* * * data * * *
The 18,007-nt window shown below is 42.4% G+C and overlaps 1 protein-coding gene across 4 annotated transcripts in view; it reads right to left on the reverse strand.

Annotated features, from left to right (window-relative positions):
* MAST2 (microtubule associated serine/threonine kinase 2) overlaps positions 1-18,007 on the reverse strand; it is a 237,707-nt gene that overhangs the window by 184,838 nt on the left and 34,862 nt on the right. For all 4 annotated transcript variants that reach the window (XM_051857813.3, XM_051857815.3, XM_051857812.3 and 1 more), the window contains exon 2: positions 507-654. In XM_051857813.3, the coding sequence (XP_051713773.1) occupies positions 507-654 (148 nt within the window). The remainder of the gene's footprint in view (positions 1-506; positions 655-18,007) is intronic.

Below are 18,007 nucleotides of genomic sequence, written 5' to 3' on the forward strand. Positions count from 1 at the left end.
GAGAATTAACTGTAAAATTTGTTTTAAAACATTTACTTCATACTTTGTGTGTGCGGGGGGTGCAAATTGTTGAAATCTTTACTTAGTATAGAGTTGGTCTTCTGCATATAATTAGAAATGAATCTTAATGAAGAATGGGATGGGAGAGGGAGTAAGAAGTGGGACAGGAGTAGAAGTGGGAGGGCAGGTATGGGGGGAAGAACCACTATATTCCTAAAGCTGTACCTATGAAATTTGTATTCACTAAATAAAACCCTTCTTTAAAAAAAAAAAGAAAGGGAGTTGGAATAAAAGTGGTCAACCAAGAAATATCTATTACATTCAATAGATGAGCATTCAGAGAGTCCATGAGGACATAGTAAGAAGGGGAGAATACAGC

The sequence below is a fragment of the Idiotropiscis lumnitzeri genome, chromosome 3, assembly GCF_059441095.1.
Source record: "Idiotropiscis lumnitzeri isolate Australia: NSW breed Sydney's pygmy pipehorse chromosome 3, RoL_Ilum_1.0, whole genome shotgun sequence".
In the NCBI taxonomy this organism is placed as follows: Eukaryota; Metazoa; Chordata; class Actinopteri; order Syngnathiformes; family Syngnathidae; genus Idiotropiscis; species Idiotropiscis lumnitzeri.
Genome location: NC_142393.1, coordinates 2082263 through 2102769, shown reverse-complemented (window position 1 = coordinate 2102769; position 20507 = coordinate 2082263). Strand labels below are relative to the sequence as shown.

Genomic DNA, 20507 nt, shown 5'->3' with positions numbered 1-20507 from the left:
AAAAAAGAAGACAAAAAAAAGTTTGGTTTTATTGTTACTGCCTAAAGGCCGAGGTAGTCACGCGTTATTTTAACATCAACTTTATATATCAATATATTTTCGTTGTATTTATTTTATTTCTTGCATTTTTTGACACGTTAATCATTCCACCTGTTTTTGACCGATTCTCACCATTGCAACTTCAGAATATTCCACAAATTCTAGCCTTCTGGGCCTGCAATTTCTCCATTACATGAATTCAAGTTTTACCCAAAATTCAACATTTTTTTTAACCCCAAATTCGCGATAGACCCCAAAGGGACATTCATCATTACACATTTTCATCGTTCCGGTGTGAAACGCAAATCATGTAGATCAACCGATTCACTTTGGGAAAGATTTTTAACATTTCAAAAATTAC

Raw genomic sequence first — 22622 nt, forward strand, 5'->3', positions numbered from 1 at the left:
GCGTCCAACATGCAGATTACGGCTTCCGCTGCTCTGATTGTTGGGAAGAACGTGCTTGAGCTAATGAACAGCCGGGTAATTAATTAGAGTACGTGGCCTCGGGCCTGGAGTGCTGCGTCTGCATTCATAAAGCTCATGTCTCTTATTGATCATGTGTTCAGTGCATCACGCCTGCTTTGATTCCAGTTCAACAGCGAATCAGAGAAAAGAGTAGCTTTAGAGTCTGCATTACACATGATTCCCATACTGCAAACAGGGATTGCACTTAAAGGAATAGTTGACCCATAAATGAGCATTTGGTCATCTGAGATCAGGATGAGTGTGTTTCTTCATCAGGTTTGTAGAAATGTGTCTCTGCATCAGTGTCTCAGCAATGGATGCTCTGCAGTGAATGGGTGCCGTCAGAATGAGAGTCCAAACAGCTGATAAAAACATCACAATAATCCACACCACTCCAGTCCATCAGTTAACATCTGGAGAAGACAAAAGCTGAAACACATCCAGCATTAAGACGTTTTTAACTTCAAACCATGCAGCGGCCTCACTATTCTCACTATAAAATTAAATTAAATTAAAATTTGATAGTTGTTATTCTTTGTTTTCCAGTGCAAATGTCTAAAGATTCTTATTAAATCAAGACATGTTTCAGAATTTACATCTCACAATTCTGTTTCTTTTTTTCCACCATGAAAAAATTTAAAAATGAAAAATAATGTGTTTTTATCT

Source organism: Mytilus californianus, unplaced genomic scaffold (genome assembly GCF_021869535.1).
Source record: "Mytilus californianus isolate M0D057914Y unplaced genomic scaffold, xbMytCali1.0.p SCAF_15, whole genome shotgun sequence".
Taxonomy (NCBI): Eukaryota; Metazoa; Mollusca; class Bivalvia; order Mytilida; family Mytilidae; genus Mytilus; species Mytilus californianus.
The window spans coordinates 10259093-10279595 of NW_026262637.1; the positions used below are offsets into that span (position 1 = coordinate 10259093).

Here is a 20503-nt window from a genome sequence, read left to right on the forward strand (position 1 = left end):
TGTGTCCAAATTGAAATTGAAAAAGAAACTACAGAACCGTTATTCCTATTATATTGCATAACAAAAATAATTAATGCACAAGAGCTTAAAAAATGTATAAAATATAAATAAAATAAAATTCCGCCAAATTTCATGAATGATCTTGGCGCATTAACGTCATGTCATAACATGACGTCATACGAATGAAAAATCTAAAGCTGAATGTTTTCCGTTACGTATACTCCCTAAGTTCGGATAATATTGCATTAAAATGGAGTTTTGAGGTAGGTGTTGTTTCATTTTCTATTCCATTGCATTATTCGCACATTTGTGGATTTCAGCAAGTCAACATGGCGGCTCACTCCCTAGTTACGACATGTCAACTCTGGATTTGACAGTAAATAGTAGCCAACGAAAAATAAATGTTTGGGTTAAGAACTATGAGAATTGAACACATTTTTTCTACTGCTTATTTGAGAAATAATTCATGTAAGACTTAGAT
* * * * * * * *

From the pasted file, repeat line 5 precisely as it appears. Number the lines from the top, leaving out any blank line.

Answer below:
GAGAATTAACTGTAAAATTTGTTTTAAAACATTTACTTCATACTTTGTGTGTGCGGGGGGTGCAAATTGTTGAAATCTTTACTTAGTATAGAGTTGGTCTTCTGCATATAATTAGAAATGAATCTTAATGAAGAATGGGATGGGAGAGGGAGTAAGAAGTGGGACAGGAGTAGAAGTGGGAGGGCAGGTATGGGGGGAAGAACCACTATATTCCTAAAGCTGTACCTATGAAATTTGTATTCACTAAATAAAACCCTTCTTTAAAAAAAAAAAGAAAGGGAGTTGGAATAAAAGTGGTCAACCAAGAAATATCTATTACATTCAATAGATGAGCATTCAGAGAGTCCATGAGGACATAGTAAGAAGGGGAGAATACAGC